CourseArc: A Case Study in Course Design, Ecosystem Leverage, and Persistence
Baltimore Supports EdTech Company Prepped for Scale
Approximately ten years ago, Katie Egan met and hired Bethany Meyer, a fellow UMBC alumna, to help with her consulting business. The two set out to build quality, customized online courses for a variety of clients. Katie was the experienced instructional designer; Bethany was the engineer and web developer. Along the way, they realized that they just might be able to build and scale a platform that would allow instructors to more easily design and launch their own online courses. The task for Katie and Bethany was to avail an affordable, easy-to-use, secure and standards-compliant platform for launching online courses in K-12, postsecondary, and corporate learning. Enter CourseArc.
The Challenge and Opportunity of Online Course Design
Millions of hours have been spent designing and launching custom online courses using a full spectrum of medium and methodology. Of course, we’ve not been learning online for more than about two decades, so the research is sparse but reliable. According to a recent study by the Online Learning Consortium, over 6 million students have taken an online course, and roughly a third of all postsecondary students take an online course in their formal course of study. However, many institutions remain on the sidelines when it comes to broad adoption of online coursework. Why, you ask? Quality. Ease of adoption. Faculty pushback. You name it. But what if there was a SaaS template that would allow an instructor to launch a course over a weekend?
Ever mindful of the gap between the laws of Moore and Murphy, the CourseArc team believes the greatest, near-term sector opportunity is in corporate training but that postsecondary is a close second and K-12 more situational but a long tail.
“Companies are looking for ways to build compliance training, on demand learning, onboard new employees, and offer professional development. Our tool allows them to do all of this without needing expensive outside resources.” — Katie Egan, CourseArc CEO
What’s great about the CourseArc team is their connectedness to and utilization of the amazing strengths of an evolving edtech ecosystem. First, consider that both co-founders are alumnae of UMBC, Katie in instructional design, Bethany in information systems. They have known each other and worked together for ten years, four years ago launching CourseArc. They have been awarded capital from Maryland TEDCO and the Anne Arundel VOLT Fund and have leveraged the multi-layered financial services of M&T Bank. They are members of Betamore and TU Incubator and are actively seeking seed investment and customers who see their ability to execute. Do what you can with what you have where you are — and then some.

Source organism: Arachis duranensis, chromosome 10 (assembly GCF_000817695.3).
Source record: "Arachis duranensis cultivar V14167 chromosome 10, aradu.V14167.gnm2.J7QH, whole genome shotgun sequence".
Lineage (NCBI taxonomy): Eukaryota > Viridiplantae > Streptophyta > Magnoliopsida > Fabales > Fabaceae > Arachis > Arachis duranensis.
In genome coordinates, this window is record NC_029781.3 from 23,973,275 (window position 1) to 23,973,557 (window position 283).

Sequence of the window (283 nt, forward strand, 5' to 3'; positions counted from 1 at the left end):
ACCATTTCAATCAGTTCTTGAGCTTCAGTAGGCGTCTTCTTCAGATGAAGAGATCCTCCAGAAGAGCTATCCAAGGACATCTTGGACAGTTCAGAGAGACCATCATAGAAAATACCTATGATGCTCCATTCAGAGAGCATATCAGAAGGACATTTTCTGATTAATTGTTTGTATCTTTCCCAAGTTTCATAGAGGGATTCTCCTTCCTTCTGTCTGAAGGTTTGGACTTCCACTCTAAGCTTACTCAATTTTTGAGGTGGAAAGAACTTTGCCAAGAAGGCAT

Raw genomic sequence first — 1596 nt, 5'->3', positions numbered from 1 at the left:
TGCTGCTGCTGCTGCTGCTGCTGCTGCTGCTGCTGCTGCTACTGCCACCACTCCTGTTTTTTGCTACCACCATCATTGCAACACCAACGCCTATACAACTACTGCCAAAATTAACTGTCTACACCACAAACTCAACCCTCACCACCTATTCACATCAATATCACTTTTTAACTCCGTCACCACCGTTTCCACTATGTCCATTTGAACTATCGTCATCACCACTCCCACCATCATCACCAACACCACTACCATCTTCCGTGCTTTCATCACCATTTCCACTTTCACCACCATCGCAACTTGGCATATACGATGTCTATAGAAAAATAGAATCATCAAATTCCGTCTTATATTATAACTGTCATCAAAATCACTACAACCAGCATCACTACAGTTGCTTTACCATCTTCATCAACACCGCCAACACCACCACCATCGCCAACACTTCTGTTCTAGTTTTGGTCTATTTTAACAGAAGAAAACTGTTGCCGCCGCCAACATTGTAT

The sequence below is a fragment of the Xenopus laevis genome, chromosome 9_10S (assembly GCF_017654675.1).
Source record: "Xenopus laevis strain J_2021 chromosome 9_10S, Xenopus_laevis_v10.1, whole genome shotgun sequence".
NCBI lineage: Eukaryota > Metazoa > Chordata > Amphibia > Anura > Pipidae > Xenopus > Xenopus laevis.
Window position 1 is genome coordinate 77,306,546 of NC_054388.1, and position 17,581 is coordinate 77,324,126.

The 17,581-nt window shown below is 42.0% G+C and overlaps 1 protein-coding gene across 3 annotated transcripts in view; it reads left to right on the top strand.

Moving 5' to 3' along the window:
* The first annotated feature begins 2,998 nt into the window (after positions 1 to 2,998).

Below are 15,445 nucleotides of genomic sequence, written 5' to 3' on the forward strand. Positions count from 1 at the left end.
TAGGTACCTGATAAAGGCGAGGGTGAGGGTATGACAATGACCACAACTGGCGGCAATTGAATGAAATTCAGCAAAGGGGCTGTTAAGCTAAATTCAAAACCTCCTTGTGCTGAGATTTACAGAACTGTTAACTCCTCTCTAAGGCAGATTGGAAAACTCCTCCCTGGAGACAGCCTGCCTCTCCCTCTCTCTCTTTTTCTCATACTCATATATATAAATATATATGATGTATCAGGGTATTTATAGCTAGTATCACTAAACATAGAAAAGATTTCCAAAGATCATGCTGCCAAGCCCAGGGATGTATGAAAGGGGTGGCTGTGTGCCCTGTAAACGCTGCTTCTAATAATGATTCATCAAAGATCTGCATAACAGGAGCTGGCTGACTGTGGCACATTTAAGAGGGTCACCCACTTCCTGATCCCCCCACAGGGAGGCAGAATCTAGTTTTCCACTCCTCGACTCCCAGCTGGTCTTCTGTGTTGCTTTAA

Persistence in building a scalable company
Startups are every emotion you can drum up — all experienced in the same week, sometimes the same day. The best startups require a hard fought solution to a massive problem. The dogmatic persistence of goals, objectives, and near term wins is a given. If you’re a woman, recent immigrant, or person of color, the headwind is often stronger. But that has not stopped the CourseArc founders from winning and persisting. While they have experienced hurdles in funding and lack of resources, the team has persisted in finding a healthy, recurring customer base with happy end users who are more easily, more cost effectively producing quality online coursework.
If we teach today’s [learners] as we taught yesterday’s, we rob them of tomorrow. — John Dewey
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I am an edupreneur, edtech investor, and teacher-coach located in Baltimore, MD. As the director of TU Incubator, I help support Maryland’s largest cluster of edtech companies.